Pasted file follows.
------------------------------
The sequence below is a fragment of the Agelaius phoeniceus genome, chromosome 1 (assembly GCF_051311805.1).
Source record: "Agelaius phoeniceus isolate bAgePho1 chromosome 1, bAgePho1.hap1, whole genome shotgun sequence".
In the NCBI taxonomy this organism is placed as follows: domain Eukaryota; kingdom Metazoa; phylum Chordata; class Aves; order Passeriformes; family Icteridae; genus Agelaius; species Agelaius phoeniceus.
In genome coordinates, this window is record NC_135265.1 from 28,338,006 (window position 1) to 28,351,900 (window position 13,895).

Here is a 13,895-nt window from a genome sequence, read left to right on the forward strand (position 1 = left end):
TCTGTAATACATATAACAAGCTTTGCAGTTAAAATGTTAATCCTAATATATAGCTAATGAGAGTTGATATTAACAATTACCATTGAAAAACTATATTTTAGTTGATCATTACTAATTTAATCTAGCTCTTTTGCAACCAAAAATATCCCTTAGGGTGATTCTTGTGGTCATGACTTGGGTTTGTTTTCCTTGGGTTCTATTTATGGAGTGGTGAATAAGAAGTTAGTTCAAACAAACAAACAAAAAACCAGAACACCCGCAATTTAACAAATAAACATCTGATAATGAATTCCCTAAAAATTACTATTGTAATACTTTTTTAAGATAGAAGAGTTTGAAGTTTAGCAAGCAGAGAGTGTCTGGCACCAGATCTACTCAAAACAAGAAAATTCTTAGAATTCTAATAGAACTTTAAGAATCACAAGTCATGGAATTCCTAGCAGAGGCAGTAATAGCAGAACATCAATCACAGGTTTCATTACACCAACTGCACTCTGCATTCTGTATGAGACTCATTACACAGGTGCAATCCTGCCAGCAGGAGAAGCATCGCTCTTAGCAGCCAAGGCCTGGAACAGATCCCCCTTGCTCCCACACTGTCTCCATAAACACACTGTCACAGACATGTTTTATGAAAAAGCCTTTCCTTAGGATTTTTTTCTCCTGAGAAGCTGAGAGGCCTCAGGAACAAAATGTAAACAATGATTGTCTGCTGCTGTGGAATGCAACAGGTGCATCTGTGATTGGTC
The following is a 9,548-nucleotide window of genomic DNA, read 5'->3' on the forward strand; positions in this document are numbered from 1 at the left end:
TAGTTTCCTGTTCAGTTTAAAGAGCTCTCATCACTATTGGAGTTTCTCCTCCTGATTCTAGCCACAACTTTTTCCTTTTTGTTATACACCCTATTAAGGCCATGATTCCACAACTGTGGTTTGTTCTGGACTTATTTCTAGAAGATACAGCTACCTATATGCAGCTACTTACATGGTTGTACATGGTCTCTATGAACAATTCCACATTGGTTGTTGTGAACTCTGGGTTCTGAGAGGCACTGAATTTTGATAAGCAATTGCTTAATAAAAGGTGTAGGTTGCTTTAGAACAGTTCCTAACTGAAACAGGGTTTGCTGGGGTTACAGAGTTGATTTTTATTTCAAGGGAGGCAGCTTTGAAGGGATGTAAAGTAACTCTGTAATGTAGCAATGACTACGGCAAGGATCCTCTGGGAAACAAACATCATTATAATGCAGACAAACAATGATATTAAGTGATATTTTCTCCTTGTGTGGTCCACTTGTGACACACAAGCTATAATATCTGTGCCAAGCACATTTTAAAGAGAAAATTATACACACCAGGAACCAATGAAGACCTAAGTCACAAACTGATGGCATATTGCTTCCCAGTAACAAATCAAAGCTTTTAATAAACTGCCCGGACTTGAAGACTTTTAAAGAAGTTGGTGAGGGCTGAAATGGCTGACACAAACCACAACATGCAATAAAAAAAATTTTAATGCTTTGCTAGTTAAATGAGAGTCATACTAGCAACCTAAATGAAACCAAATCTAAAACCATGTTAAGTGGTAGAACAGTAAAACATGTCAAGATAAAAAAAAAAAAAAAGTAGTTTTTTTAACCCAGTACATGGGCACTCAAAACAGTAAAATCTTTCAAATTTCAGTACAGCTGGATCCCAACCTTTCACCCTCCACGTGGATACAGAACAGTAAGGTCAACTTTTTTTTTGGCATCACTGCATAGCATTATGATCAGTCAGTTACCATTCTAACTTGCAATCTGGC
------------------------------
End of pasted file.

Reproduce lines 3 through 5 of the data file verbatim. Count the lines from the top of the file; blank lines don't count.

In the NCBI taxonomy this organism is placed as follows: domain Eukaryota; kingdom Metazoa; phylum Chordata; class Aves; order Passeriformes; family Icteridae; genus Agelaius; species Agelaius phoeniceus.
In genome coordinates, this window is record NC_135265.1 from 28,338,006 (window position 1) to 28,351,900 (window position 13,895).

Here is a 13,895-nt window from a genome sequence, read left to right on the forward strand (position 1 = left end):